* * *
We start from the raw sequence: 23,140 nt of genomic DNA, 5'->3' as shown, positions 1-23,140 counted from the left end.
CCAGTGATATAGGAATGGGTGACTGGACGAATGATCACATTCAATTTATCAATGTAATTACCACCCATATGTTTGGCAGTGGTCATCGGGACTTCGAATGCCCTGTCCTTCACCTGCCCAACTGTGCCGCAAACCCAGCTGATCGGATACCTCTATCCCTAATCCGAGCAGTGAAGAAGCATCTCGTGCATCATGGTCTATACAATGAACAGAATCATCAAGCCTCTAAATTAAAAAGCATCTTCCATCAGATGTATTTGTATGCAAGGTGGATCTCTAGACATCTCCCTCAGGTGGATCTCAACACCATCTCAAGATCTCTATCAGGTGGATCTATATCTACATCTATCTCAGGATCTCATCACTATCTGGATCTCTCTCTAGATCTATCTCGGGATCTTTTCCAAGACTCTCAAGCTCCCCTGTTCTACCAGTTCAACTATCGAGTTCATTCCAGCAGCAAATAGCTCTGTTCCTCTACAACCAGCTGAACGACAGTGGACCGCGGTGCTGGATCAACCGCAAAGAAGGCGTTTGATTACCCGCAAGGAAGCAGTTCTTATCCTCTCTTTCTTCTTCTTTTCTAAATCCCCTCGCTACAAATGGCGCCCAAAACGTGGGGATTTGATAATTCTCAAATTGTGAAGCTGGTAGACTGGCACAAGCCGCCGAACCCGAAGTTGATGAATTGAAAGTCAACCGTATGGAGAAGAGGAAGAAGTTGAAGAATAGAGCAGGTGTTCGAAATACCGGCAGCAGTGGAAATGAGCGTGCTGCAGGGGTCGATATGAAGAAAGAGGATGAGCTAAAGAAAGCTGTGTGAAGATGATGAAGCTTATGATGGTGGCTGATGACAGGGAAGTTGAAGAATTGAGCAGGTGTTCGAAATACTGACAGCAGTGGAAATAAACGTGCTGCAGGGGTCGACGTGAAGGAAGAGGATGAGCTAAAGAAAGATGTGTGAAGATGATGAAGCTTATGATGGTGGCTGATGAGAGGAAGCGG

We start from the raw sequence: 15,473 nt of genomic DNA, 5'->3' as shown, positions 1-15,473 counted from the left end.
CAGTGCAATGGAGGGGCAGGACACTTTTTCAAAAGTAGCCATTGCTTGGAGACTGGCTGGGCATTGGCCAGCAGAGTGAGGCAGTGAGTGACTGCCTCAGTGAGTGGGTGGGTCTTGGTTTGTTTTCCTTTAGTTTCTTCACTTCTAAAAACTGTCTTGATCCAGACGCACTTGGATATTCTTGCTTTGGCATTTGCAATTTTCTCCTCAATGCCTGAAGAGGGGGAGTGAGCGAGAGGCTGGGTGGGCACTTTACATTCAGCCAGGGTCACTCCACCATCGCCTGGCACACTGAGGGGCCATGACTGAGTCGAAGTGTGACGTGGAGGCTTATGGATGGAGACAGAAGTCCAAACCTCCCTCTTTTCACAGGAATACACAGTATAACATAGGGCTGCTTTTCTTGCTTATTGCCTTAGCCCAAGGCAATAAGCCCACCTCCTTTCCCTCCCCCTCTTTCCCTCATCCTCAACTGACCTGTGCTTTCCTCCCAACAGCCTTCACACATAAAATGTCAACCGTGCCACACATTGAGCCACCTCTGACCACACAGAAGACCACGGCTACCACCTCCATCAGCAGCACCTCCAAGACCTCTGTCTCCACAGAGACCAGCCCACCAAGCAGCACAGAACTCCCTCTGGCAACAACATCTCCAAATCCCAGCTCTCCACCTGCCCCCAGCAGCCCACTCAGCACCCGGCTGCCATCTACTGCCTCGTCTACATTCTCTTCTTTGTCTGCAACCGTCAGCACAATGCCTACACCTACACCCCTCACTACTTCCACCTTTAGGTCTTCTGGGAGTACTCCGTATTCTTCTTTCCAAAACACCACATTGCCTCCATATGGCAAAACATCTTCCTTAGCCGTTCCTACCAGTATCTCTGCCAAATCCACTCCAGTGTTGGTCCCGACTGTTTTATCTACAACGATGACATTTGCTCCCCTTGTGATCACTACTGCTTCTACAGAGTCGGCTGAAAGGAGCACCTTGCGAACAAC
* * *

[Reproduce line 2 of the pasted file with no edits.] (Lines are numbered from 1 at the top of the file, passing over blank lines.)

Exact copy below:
CCAGTGATATAGGAATGGGTGACTGGACGAATGATCACATTCAATTTATCAATGTAATTACCACCCATATGTTTGGCAGTGGTCATCGGGACTTCGAATGCCCTGTCCTTCACCTGCCCAACTGTGCCGCAAACCCAGCTGATCGGATACCTCTATCCCTAATCCGAGCAGTGAAGAAGCATCTCGTGCATCATGGTCTATACAATGAACAGAATCATCAAGCCTCTAAATTAAAAAGCATCTTCCATCAGATGTATTTGTATGCAAGGTGGATCTCTAGACATCTCCCTCAGGTGGATCTCAACACCATCTCAAGATCTCTATCAGGTGGATCTATATCTACATCTATCTCAGGATCTCATCACTATCTGGATCTCTCTCTAGATCTATCTCGGGATCTTTTCCAAGACTCTCAAGCTCCCCTGTTCTACCAGTTCAACTATCGAGTTCATTCCAGCAGCAAATAGCTCTGTTCCTCTACAACCAGCTGAACGACAGTGGACCGCGGTGCTGGATCAACCGCAAAGAAGGCGTTTGATTACCCGCAAGGAAGCAGTTCTTATCCTCTCTTTCTTCTTCTTTTCTAAATCCCCTCGCTACAAATGGCGCCCAAAACGTGGGGATTTGATAATTCTCAAATTGTGAAGCTGGTAGACTGGCACAAGCCGCCGAACCCGAAGTTGATGAATTGAAAGTCAACCGTATGGAGAAGAGGAAGAAGTTGAAGAATAGAGCAGGTGTTCGAAATACCGGCAGCAGTGGAAATGAGCGTGCTGCAGGGGTCGATATGAAGAAAGAGGATGAGCTAAAGAAAGCTGTGTGAAGATGATGAAGCTTATGATGGTGGCTGATGACAGGGAAGTTGAAGAATTGAGCAGGTGTTCGAAATACTGACAGCAGTGGAAATAAACGTGCTGCAGGGGTCGACGTGAAGGAAGAGGATGAGCTAAAGAAAGATGTGTGAAGATGATGAAGCTTATGATGGTGGCTGATGAGAGGAAGCGG